Standardized assessments for tbi-turstra companion article on

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Standardized assessments for TBI-Turstra
companion article on nonstandardized assessment is also included in this issue of Seminars in Speech and Language. VOLUME 26, NUMBER 4 2005
This is particularly true in cognitive-communication disorders, in which the core feature is that impairments in underlying cognitive processes such as working memory, self-regulation, and divided attention are manifest in difficulties in listening, speaking, reading, and writing. Thus, a critical requirement of a standardized test for individuals with TBI is that it considers the relation of cognition to communication in its construction and that it measures what the test authors claim to measure.
American Speech Language Hearing Asso- ciation Functional Assessment of Commu- nication Skills in Adults (ASHA-FACS14)

* Behavior Rating Inventory of Executive Function (BRIEF15)

* Communication Activities of Daily Living, Second Edition (CADL-27)

* Functional Independence Measure (FIM; Uniform Data System for Medical Rehabil- itation16)*

* Repeatable Battery for the Assessment of Neuropsychological Status (RBANS17)

* Test of Language Competence–Extended (TLC-E18)

* Western Aphasia Battery (WAB19)
A promising development in this regard is the recent publication of the Functional Assessment of Verbal Reasoning and Executive Strategies,20 which was designed specifically for the assessment of cognitive- communication skills in activities that require reading, writing, and reasoning.
The general consensus of these experts was that standardized tests should be viewed as only one component of an evaluative process that in- cludes multiple sources of information.
Appendix A. Standardized Tests Reviewed

American Speech Language Hearing Association—Functional Assessment of Communication Skills Aphasia Diagnostic Profiles Behavior Rating Inventory of Executive Function (Parent Report Form)

Behavioral Assessment of the Dysexecutive Syndrome

Brief Test of Head Injury California Verbal Learning

Test–Second Edition California Verbal Learning

Test for Children Children’s Orientation and Amnesia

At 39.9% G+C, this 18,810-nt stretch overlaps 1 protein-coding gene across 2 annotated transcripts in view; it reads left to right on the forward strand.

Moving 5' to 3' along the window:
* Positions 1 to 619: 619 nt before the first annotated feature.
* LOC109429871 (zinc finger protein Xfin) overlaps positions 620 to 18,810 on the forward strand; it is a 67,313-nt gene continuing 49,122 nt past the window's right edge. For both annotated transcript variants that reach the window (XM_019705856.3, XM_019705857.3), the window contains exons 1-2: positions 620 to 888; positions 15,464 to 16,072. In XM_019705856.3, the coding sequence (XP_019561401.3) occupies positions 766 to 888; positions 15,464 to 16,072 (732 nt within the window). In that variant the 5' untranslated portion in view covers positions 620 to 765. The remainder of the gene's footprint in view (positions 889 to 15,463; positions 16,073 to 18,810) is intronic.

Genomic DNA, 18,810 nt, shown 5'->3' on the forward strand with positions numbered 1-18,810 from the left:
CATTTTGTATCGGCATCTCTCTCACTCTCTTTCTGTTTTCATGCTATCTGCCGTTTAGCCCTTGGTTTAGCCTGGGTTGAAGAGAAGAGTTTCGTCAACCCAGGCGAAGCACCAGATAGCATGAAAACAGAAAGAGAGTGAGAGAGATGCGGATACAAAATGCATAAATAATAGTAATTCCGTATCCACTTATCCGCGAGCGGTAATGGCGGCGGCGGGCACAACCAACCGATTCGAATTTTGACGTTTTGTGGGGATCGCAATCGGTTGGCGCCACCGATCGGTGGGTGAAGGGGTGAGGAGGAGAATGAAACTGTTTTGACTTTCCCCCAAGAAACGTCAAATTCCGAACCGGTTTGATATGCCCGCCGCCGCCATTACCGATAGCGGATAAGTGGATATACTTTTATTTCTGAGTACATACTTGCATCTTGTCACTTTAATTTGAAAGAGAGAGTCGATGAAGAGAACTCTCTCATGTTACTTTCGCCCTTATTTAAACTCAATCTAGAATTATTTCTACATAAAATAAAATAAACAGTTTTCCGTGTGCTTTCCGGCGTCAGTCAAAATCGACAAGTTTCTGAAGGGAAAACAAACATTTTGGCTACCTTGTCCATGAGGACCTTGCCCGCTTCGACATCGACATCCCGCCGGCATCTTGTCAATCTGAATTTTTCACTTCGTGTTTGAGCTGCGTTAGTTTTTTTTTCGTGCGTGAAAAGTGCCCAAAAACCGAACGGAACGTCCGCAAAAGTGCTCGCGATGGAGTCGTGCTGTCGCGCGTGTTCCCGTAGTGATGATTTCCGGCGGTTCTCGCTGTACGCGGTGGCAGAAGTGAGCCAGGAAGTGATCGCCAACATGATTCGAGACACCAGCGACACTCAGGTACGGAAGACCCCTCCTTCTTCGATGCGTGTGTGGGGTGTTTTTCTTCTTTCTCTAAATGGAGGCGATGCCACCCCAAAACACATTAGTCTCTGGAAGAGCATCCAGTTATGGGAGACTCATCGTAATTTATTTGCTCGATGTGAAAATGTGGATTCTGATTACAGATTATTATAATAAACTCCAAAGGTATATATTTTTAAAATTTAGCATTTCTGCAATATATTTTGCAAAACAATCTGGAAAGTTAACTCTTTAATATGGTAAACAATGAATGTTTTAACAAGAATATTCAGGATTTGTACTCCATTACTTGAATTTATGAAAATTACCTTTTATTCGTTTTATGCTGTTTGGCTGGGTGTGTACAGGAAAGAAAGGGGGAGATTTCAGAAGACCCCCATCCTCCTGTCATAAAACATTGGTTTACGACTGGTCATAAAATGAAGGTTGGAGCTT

Test Clinical Evaluation of Language Fundamentals (Third Edition)

Cognitive Linguistic Quick Test

Communication Activities of Daily Living (Second Edition)

Comprehensive Assessment of Spoken Language

Controlled Oral Word Association Subtest Discourse Comprehension

Test Functional Independence Measure

Galveston Orientation and Amnesia Test

LaTrobe Communication Questionnaire Measure of Cognitive-Linguistic Abilities

Mount Wilga High Level Language

Test Multilingual Aphasia Examination

Paced Auditory Serial Addition Test

Rancho Los Amigos Levels of Cognitive Functioning

Repeatable Battery for the Assessment of Neuropsychological Status

Rivermead Behavioral Memory Test

Ross Information Processing Assessment (Second Edition)

Scales of Cognitive Ability for Traumatic Brain Injury (Normed Edition)

The Speed and Capacity of Language Processing Test

The Token Test (Shortened Form)

he Awareness of Social Inference

Test Test of Everyday Attention for Children

Test of Language Competence–Extended Western Aphasia Battery

Evidence for Cog. Rehab. article

methylphenidate improves processing speed after TBI.
Direct attention training was defined as the repeated stimulation of attention via graded exercises to improve the underlying neurocognitive system and attention functioning. The authors recommended use of direct attention training in conjunction with metacognitive training (feedback, self-monitoring, strategy use) for postacute or mildly impaired clients with intact vigilance.
The authors concluded that treat- ment to establish the use of external aids for memory compensation might be considered a Practice Guideline as a means of improving day-to-day functioning for people with brain injury.

Finally, the ANCDS6 conducted a systematic review and meta- analysis of 15 studies addressing interventions for executive functions after TBI. Ten of the studies (including 5 RCTs) utilized metacognitive strategy instructions (eg, for self-monitoring and control of cognitive processes). These studies sup- ported metacognitive strategy training to improve problem solving for personally relevant activities, based on significant effect sizes for activity and participation outcomes compared with control treatments. The review led to the recommendation of a practice standard for the use of metacognitive strategy training with young to middle-age adults with TBI in chronic stages of disability for difficulties with problem solving, planning, and organization.

There were several high-quality studies that supported the effectiveness of interventions for attention, communication skills, executive functioning, and comprehen- sive-holistic rehabilitation after TBI, including improvements on participation outcomes. This analysis also noted the value of non-RCTs in providing evidence for the effectiveness of cog- nitive rehabilitation for people with TBI.

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